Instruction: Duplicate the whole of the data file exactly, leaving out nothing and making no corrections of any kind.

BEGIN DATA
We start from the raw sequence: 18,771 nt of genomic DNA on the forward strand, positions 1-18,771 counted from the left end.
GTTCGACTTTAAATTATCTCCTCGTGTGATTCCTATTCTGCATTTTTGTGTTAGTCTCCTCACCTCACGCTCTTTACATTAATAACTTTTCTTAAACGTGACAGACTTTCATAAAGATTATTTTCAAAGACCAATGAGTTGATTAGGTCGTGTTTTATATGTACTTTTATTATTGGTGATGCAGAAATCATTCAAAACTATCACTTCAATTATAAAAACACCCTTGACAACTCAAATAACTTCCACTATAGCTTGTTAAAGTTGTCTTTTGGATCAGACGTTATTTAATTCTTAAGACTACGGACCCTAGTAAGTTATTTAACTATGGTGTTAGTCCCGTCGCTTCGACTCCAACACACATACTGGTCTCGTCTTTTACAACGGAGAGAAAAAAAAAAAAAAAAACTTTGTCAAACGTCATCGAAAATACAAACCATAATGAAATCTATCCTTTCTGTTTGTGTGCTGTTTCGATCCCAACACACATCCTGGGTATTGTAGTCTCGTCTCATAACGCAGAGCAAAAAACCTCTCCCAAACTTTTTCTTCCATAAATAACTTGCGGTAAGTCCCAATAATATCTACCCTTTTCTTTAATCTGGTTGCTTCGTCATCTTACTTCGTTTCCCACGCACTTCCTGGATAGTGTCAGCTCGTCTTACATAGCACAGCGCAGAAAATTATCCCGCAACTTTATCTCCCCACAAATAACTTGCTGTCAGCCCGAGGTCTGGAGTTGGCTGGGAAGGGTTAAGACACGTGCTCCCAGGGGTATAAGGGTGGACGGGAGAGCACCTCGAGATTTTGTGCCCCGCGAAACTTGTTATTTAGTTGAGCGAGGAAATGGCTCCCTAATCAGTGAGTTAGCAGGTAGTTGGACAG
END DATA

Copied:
We start from the raw sequence: 18,771 nt of genomic DNA on the forward strand, positions 1-18,771 counted from the left end.
GTTCGACTTTAAATTATCTCCTCGTGTGATTCCTATTCTGCATTTTTGTGTTAGTCTCCTCACCTCACGCTCTTTACATTAATAACTTTTCTTAAACGTGACAGACTTTCATAAAGATTATTTTCAAAGACCAATGAGTTGATTAGGTCGTGTTTTATATGTACTTTTATTATTGGTGATGCAGAAATCATTCAAAACTATCACTTCAATTATAAAAACACCCTTGACAACTCAAATAACTTCCACTATAGCTTGTTAAAGTTGTCTTTTGGATCAGACGTTATTTAATTCTTAAGACTACGGACCCTAGTAAGTTATTTAACTATGGTGTTAGTCCCGTCGCTTCGACTCCAACACACATACTGGTCTCGTCTTTTACAACGGAGAGAAAAAAAAAAAAAAAAACTTTGTCAAACGTCATCGAAAATACAAACCATAATGAAATCTATCCTTTCTGTTTGTGTGCTGTTTCGATCCCAACACACATCCTGGGTATTGTAGTCTCGTCTCATAACGCAGAGCAAAAAACCTCTCCCAAACTTTTTCTTCCATAAATAACTTGCGGTAAGTCCCAATAATATCTACCCTTTTCTTTAATCTGGTTGCTTCGTCATCTTACTTCGTTTCCCACGCACTTCCTGGATAGTGTCAGCTCGTCTTACATAGCACAGCGCAGAAAATTATCCCGCAACTTTATCTCCCCACAAATAACTTGCTGTCAGCCCGAGGTCTGGAGTTGGCTGGGAAGGGTTAAGACACGTGCTCCCAGGGGTATAAGGGTGGACGGGAGAGCACCTCGAGATTTTGTGCCCCGCGAAACTTGTTATTTAGTTGAGCGAGGAAATGGCTCCCTAATCAGTGAGTTAGCAGGTAGTTGGACAG